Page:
Mobile Network Consolidation Finally Happens In Kenya As YU Is Carved Up By Safaricom & Airtel
It was inevitable. The YU mobile network had been bleeding red ink for far too long. However, what is somewhat surprising is the manner in which they will cease to operate in Kenya’s super competitive mobile network space. There had been rumours and talk of some big global players planning to buy up the YU mobile network over the past year or so when it became evident that it quite simply was not working out. Then, just last week, a newspaper article suggested that Equity Bank had planned to secure a mobile virtual network operator (MVNO) license so that it too could become a mobile network by piggybacking on the YU mobile network – leveraging their massive client base of 8 million bank account holders. It then also came to light last week that Nakumatt, Tangaza and Mobile Decisioning (MoDe) also had applied to acquire MVNO licenses and were most likely planning to use the YU mobile network as their platform for the same. Clearly, the sharks could smell blood in the water. However, Safaricom and Airtel had other ideas.
In what now seems like stroke of genius, Safaricom and Airtel will gain immensely from carving up what is left of YU mobile. In a deal valued at approximately Kes. 8.5 Billion or US$ 100 Million, give or take a few digits, YU mobile will cease to exist as we know it in Kenya. In the process, Safaricom gets to inherit YU’s highly rated mobile network infrastructure whilst Airtel stands to gain close to 3 million mobile subscribers (and in the process rises to 25% marketshare). It indeed does sound like sweetheart deal for the two largest mobile networks in Kenya who will have a consolidated marketshare of over 90% post-deal. Safaricom’s network is and has been notorious for dropped calls so now they have the extra capacity they have always needed. Airtel has been struggling to gain market share in Kenya and essentially overnight gain millions of subscribers. What remains to be seen is if the Competition Authority of Kenya will see it fit to approve this plan. In addition, there is every possibility that Orange (i.e. Telkom Kenya) may try to block the deal since they stand to lose big time when the consolidation takes place. Lastly, there is the matter of the companies that had wanted to launch MVNOs in Kenya who will most likely not be able to do so now given that none of the remaining three mobile networks will want to create further competition for customers.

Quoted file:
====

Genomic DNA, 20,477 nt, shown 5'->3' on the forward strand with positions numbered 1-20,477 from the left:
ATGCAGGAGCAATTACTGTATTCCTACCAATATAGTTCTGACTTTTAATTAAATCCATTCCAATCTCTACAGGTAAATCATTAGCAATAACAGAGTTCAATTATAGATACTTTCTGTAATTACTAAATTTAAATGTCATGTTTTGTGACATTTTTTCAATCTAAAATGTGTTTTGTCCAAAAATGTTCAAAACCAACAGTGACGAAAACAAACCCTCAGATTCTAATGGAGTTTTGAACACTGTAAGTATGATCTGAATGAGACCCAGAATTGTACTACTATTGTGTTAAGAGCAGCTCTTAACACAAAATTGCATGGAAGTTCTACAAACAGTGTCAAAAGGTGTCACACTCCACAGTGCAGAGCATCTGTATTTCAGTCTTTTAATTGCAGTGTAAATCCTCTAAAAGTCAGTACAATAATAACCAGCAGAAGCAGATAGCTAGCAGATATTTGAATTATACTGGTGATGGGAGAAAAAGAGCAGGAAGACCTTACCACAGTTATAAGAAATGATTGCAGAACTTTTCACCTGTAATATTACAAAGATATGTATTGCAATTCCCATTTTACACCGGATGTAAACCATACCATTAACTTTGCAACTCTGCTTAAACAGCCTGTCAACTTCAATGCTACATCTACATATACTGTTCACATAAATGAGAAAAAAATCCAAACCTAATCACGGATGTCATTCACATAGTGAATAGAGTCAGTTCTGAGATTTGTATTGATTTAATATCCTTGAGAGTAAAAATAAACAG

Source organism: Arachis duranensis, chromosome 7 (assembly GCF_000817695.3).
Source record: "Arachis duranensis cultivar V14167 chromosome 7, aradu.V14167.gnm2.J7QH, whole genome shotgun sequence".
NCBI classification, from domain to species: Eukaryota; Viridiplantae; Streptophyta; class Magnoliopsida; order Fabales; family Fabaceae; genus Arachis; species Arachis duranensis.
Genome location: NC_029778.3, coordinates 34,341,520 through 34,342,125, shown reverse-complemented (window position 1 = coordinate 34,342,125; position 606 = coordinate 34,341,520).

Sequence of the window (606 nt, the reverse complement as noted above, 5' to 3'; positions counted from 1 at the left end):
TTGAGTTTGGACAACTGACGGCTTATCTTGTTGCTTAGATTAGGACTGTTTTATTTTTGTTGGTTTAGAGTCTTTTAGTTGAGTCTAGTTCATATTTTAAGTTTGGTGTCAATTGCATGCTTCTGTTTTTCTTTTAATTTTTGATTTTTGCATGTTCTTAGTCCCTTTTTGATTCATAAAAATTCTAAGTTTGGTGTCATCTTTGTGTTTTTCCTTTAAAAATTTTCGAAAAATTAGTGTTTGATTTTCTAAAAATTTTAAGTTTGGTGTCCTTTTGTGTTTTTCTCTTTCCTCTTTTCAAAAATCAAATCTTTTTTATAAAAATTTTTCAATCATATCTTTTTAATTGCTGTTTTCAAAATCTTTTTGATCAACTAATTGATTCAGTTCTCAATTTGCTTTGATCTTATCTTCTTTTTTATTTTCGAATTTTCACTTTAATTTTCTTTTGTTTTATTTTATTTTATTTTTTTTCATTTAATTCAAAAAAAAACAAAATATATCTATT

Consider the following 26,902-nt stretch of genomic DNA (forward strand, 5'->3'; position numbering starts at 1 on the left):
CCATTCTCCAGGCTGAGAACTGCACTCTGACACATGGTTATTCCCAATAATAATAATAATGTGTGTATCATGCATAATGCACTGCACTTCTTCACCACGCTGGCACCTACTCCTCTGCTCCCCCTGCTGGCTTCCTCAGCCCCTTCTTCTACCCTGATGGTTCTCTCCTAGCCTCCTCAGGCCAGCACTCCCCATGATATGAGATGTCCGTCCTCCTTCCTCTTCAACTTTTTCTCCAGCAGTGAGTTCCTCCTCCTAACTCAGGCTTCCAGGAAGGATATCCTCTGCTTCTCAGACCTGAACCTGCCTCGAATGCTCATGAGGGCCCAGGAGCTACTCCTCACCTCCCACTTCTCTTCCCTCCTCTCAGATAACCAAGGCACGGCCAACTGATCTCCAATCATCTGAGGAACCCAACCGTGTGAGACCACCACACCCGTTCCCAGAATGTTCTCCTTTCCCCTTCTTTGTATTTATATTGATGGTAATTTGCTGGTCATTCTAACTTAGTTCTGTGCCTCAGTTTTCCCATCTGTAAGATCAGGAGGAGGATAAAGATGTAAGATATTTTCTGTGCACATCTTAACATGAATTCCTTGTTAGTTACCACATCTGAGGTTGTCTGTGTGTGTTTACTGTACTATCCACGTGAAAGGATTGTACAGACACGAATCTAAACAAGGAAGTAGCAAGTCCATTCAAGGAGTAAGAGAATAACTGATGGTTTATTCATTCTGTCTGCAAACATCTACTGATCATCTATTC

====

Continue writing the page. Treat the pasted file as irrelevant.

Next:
The fact of the matter is with Safaricom owning most of the mobile market and Airtel a distant second place, Kenya can realistically only handle 2 or 3 mobile networks at most which would actually operate profitably. The YU mobile network was also struggling given that they did not yet have 3G data services and ultimately their value proposition was quite limited. Safaricom on the other hand has more or less cornered all segments of mobile ranging from voice, to data and mobile money. However, with an additional 3 million mobile subscribers could Airtel finally(?) mount a credible challenge to Safaricom? It seems plausible. However, they should not assume that the former YU subscribers will simply stay with them and could very well opt to join Safaricom after all. The long and short of it is that consolidation is happening in Kenya’s mobile network space and the next few months should be very interesting.